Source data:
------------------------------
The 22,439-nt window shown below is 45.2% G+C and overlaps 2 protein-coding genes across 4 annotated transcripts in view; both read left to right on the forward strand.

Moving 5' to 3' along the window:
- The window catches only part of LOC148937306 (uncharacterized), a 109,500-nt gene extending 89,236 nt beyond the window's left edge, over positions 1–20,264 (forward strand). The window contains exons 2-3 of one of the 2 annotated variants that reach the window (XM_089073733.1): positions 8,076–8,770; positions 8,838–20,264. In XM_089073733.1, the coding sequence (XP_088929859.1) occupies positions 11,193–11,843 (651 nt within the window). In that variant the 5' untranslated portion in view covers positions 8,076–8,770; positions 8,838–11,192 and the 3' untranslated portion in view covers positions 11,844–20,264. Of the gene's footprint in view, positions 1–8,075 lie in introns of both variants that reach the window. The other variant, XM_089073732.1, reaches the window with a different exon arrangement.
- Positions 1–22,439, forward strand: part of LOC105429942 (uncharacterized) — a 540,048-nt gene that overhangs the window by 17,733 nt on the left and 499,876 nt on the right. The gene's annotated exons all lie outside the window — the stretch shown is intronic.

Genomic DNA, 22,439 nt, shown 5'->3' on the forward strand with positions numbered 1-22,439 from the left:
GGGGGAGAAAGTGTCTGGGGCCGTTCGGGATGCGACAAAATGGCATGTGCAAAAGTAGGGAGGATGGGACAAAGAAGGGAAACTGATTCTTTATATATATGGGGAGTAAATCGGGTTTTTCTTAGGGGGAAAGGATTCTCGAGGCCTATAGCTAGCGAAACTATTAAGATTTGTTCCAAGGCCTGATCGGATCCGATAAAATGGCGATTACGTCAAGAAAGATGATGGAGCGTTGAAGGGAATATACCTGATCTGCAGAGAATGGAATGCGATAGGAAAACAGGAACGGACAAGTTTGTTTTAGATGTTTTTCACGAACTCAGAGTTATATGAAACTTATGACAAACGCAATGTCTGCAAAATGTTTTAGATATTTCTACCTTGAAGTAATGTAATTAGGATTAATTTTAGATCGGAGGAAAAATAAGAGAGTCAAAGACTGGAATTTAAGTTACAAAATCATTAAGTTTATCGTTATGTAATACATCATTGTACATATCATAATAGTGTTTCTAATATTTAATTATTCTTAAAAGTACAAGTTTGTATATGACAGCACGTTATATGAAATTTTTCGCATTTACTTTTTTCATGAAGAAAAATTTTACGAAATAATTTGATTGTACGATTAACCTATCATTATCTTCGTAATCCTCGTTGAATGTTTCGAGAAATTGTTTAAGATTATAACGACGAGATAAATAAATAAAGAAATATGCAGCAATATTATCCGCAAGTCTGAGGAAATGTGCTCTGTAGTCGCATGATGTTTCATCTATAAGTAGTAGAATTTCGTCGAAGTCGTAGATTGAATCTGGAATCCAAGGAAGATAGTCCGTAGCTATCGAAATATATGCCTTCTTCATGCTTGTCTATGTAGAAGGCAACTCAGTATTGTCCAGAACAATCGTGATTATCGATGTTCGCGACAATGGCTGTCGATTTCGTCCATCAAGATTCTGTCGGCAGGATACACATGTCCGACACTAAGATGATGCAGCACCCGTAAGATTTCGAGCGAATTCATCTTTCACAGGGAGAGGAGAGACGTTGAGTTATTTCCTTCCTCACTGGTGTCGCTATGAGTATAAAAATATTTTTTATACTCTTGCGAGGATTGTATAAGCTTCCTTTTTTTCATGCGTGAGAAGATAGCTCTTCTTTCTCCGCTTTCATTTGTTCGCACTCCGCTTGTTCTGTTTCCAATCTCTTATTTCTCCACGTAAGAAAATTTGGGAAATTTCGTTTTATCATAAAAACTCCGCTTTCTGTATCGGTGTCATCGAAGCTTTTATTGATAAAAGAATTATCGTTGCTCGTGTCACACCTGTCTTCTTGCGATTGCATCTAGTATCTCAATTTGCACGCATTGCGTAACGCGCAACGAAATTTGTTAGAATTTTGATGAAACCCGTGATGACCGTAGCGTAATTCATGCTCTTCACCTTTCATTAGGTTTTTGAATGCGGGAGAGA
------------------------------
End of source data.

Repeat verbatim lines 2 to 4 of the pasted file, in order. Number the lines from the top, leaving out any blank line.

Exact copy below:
Moving 5' to 3' along the window:
- The window catches only part of LOC148937306 (uncharacterized), a 109,500-nt gene extending 89,236 nt beyond the window's left edge, over positions 1–20,264 (forward strand). The window contains exons 2-3 of one of the 2 annotated variants that reach the window (XM_089073733.1): positions 8,076–8,770; positions 8,838–20,264. In XM_089073733.1, the coding sequence (XP_088929859.1) occupies positions 11,193–11,843 (651 nt within the window). In that variant the 5' untranslated portion in view covers positions 8,076–8,770; positions 8,838–11,192 and the 3' untranslated portion in view covers positions 11,844–20,264. Of the gene's footprint in view, positions 1–8,075 lie in introns of both variants that reach the window. The other variant, XM_089073732.1, reaches the window with a different exon arrangement.
- Positions 1–22,439, forward strand: part of LOC105429942 (uncharacterized) — a 540,048-nt gene that overhangs the window by 17,733 nt on the left and 499,876 nt on the right. The gene's annotated exons all lie outside the window — the stretch shown is intronic.